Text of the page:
gms | German Medical Science

59. Jahrestagung der Deutschen Gesellschaft für Neurochirurgie (DGNC)
3. Joint Meeting mit der Italienischen Gesellschaft für Neurochirurgie (SINch)

Deutsche Gesellschaft für Neurochirurgie (DGNC) e. V.

01. - 04.06.2008, Würzburg

The human adult brain contains a unique population of highly motile and glioma targeting neural progenitors

Das adulte menschliche Gehirn enthält eine besondere Population hochmotiler und tumoraffiner neuraler Vorläuferzellen

Meeting Abstract

  • corresponding author N.O. Schmidt - Klinik für Neurochirurgie, Universitätsklinikum HH-Eppendorf, Hamburg
  • F. J. Müller - The Burnham Institute, La Jolla, USA
  • U. Kehler - Neurochirurgische Abteilung, Asklepios Klinik Altona, Hamburg
  • M. Westphal - Klinik für Neurochirurgie, Universitätsklinikum HH-Eppendorf, Hamburg
  • K. Lamszus - Klinik für Neurochirurgie, Universitätsklinikum HH-Eppendorf, Hamburg

Deutsche Gesellschaft für Neurochirurgie. Società Italiana di Neurochirurgia. 59. Jahrestagung der Deutschen Gesellschaft für Neurochirurgie e.V. (DGNC), 3. Joint Meeting mit der Italienischen Gesellschaft für Neurochirurgie (SINch). Würzburg, 01.-04.06.2008. Düsseldorf: German Medical Science GMS Publishing House; 2008. DocDI.04.06

Die elektronische Version dieses Artikels ist vollständig und ist verfügbar unter:

Veröffentlicht: 30. Mai 2008

© 2008 Schmidt et al.
Dieser Artikel ist ein Open Access-Artikel und steht unter den Creative Commons Lizenzbedingungen ( Er darf vervielfältigt, verbreitet und öffentlich zugänglich gemacht werden, vorausgesetzt dass Autor und Quelle genannt werden.



Objective: The transplantation of neural stem cells or the therapeutic modulation of the endogenous neural stem cell pool offers new potential for cell replacement strategies and for the delivery of gene therapy in various neurological diseases such as invasive gliomas. It is not entirely clear if the adult human brain contains populations of neural progenitors which can be exploited for the development of local brain tumor therapies. The aim of this study was the establishment and characterization of neural progenitor cells from the adult human brain as a model system for lineage analysis and for the assessment of their capabilities to target malignant glioma.

Methods: We modified previously reported protocols for establishing neural progenitor cultures. Cultures were extensively characterized using immunohistochemistry, RT-PCR, FACS analysis and differentiation assays. Global molecular profiling was performed by using Illumina Sentrix Whole Genome microarrays and analyzed in a database containing transcriptional profiles of a collection of biologically well-characterized cultured stem cell-associated samples (n=83). Tumor tropism of neural progenitors was assessed in vivo using the intracerebral U87- and G55-human glioblastoma models in nude mice.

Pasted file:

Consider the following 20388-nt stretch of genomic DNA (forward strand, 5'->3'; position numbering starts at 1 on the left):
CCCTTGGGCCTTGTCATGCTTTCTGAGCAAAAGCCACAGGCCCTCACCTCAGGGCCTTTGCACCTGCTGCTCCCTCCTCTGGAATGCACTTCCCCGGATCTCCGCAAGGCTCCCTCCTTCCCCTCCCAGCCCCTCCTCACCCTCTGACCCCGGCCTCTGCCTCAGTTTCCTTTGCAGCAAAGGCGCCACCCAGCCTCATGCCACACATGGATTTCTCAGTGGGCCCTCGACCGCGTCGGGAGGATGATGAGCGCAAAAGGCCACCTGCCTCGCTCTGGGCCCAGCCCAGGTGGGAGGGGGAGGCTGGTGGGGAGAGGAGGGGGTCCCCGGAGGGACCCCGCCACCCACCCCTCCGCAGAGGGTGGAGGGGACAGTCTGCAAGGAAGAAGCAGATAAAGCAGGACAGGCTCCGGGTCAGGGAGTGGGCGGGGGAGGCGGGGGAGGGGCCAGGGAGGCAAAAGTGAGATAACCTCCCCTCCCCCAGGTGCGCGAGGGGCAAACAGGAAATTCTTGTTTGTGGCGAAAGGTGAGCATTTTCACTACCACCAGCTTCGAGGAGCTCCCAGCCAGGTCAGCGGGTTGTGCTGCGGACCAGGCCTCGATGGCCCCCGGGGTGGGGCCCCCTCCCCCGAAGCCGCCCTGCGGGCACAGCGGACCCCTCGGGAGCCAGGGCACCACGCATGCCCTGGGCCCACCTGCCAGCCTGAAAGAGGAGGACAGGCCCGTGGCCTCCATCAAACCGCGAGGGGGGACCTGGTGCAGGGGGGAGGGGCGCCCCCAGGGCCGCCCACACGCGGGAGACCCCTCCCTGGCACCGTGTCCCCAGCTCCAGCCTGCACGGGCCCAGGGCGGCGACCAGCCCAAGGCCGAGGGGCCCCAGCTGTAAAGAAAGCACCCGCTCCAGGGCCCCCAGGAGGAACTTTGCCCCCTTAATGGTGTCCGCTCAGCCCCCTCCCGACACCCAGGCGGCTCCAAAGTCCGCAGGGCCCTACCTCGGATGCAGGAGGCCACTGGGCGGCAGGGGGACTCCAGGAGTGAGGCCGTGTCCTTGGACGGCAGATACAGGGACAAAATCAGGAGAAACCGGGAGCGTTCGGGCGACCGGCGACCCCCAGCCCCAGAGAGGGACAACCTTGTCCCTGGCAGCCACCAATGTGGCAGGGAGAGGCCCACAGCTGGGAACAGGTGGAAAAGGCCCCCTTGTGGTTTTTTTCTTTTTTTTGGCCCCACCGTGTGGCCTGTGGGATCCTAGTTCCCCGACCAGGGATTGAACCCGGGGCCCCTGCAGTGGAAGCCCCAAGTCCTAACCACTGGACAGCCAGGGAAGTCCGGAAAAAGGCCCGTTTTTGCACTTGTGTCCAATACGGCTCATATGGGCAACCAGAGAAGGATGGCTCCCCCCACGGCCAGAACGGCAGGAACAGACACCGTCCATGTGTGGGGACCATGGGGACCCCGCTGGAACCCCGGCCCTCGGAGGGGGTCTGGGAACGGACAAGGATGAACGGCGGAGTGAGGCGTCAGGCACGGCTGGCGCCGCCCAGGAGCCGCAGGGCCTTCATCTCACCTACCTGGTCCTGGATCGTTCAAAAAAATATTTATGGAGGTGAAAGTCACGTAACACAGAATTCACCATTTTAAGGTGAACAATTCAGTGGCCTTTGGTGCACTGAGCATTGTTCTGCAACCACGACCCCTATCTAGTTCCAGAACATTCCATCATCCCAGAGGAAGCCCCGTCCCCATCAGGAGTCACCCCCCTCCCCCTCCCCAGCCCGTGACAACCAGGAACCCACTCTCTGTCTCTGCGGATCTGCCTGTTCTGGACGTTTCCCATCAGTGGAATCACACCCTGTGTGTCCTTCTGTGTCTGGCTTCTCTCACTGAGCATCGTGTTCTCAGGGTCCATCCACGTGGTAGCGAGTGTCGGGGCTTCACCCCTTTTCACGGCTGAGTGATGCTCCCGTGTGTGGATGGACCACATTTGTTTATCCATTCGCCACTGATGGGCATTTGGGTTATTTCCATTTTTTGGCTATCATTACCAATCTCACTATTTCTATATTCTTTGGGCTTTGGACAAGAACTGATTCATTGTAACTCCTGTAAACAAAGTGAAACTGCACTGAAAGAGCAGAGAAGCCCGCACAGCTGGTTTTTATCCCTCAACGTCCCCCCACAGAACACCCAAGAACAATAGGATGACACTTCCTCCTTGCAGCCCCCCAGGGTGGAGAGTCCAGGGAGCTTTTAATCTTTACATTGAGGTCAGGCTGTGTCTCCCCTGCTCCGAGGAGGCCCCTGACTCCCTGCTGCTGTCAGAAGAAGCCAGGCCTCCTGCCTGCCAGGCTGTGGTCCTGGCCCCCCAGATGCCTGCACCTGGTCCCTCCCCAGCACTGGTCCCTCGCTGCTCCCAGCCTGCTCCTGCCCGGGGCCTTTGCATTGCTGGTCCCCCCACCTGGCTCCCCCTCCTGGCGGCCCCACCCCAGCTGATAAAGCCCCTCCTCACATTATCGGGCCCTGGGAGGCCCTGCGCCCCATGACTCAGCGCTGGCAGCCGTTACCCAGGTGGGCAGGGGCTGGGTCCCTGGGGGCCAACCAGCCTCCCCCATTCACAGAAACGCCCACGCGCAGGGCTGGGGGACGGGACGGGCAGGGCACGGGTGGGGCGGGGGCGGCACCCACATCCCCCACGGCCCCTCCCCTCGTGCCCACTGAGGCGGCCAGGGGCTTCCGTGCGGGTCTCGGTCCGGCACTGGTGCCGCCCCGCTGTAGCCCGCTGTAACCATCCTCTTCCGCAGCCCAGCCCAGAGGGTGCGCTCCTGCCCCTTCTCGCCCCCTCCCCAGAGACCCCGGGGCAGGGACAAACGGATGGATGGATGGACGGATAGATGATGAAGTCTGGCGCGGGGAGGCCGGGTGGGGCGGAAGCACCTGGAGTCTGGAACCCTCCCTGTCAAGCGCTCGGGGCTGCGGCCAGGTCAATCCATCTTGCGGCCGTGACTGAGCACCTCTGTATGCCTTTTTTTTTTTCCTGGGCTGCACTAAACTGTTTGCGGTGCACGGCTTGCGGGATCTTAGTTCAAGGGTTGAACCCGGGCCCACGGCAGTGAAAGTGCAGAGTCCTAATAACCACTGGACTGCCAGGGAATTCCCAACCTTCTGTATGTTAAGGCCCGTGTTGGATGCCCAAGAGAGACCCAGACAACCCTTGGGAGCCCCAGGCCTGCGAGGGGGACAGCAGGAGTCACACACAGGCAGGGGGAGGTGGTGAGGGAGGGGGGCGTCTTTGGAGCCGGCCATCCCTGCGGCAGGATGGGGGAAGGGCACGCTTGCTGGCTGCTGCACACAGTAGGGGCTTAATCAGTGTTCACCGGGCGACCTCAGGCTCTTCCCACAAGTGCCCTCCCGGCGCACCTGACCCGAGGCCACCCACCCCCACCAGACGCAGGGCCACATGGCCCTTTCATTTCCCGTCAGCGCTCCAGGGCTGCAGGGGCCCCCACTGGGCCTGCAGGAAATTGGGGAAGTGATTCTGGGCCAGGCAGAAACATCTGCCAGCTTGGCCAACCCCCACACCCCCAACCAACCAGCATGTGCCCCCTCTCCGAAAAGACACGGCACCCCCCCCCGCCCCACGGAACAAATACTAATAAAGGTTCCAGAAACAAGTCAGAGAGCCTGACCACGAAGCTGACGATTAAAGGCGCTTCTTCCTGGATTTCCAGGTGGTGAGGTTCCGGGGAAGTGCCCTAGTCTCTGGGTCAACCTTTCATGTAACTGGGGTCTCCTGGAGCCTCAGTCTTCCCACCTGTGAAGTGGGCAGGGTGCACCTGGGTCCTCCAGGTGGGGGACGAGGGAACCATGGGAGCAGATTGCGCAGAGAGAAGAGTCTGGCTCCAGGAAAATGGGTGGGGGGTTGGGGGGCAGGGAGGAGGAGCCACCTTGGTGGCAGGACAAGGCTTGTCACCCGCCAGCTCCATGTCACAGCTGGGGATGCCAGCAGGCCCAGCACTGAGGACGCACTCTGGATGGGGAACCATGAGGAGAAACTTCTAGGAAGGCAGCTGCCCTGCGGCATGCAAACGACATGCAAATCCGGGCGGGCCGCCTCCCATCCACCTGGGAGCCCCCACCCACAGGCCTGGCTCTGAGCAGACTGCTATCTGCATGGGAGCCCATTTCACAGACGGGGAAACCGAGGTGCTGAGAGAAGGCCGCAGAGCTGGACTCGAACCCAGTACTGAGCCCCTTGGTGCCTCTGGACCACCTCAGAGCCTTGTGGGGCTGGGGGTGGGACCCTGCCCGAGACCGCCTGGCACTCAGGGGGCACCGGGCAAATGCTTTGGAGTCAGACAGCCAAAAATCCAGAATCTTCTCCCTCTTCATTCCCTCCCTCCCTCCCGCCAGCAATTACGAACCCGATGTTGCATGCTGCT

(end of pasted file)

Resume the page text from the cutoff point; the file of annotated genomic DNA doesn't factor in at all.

Results: We obtained highly proliferative neuroectodermal cells from surgical specimen of amygdalohippocampectomies (n=10) and brain tissue adherent to resected arteriovenous malformations (n=2). Different anatomical regions were prepared separately and a total of 39 different cultures have been established (mean patient age 32 years, range 24-46). The cultures grew as homogenous monolayers of progenitor cells expressing stem cell markers like Nestin, A2B5, SOX2, BMI1, Musashi and infrequently CD133. They displayed a multipotent differentiation profile along neuronal, astroglial and oligodendroglial lineages. Based on the global gene expression pattern these neural progenitor cells were a cell class separate from well characterized fetal neural stem cell cultures. The neural progenitor cells displayed a directed migration towards intracerebral glioma and enhanced within the tumor mass when transplanted in the contralateral hemisphere of nude mice.

Conclusions: Our data indicates that the adult human brain contains a unique population of progenitor cells. Based on their extensive tumor tropism these cells may be able to serve as drug delivery vehicles to target invasive glioma cells. This study suggests an unexpected responsiveness of the adult human brain to the presence of a brain tumor which may open new possibilities for therapeutic strategies.